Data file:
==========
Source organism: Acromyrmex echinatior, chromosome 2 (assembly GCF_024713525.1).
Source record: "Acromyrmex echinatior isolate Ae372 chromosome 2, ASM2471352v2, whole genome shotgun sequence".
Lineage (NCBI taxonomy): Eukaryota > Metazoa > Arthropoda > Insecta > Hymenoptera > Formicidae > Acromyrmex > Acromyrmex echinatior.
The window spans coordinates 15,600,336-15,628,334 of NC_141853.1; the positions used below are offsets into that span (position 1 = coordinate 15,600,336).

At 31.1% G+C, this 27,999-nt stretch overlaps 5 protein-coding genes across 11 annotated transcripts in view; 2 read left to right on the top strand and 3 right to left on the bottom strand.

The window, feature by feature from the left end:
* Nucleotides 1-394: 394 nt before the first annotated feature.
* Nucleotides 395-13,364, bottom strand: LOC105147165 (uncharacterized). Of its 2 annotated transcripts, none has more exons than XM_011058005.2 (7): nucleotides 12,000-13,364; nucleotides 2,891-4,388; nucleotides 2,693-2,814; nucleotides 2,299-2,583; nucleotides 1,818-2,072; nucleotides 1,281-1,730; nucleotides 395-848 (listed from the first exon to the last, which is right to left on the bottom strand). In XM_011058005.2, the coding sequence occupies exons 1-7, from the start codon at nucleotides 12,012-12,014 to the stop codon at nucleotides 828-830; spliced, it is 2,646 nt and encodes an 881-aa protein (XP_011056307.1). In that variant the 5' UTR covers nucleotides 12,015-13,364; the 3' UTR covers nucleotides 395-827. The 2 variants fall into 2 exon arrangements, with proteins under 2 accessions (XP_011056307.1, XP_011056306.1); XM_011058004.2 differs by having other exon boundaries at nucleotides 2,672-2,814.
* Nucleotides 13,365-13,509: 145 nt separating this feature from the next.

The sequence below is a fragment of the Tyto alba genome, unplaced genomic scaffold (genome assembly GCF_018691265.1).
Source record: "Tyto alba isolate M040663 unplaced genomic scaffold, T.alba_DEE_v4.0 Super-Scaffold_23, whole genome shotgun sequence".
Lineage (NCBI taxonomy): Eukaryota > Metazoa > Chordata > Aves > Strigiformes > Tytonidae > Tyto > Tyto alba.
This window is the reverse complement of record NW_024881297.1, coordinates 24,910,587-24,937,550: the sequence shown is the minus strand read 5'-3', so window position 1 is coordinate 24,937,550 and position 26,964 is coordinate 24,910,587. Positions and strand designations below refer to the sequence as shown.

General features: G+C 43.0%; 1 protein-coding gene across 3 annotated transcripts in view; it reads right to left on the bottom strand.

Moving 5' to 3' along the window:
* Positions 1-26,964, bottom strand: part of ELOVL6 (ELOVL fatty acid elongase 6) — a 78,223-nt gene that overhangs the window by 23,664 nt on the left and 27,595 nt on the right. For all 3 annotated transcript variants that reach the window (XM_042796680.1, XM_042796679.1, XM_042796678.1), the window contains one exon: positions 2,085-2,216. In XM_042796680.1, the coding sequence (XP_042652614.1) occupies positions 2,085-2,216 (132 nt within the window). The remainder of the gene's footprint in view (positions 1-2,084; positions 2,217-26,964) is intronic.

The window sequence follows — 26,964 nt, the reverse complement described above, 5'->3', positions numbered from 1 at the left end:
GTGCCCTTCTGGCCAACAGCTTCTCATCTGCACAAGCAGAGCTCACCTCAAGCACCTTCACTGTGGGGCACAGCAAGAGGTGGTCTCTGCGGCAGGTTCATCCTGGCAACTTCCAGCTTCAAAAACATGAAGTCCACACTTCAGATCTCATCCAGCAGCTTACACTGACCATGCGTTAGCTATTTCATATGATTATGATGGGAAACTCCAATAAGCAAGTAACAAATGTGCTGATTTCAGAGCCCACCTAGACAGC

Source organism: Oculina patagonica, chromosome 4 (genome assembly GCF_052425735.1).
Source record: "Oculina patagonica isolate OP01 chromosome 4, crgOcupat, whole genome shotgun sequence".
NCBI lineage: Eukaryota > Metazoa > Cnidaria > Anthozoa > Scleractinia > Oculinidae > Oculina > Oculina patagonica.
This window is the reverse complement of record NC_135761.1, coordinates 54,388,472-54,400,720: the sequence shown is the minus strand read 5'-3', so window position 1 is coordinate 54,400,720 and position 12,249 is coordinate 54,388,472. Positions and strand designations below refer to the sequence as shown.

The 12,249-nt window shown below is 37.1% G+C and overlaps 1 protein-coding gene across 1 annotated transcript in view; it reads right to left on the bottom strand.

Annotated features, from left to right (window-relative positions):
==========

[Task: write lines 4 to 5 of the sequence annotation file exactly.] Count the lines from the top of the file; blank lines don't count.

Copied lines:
The window spans coordinates 15,600,336-15,628,334 of NC_141853.1; the positions used below are offsets into that span (position 1 = coordinate 15,600,336).

At 31.1% G+C, this 27,999-nt stretch overlaps 5 protein-coding genes across 11 annotated transcripts in view; 2 read left to right on the top strand and 3 right to left on the bottom strand.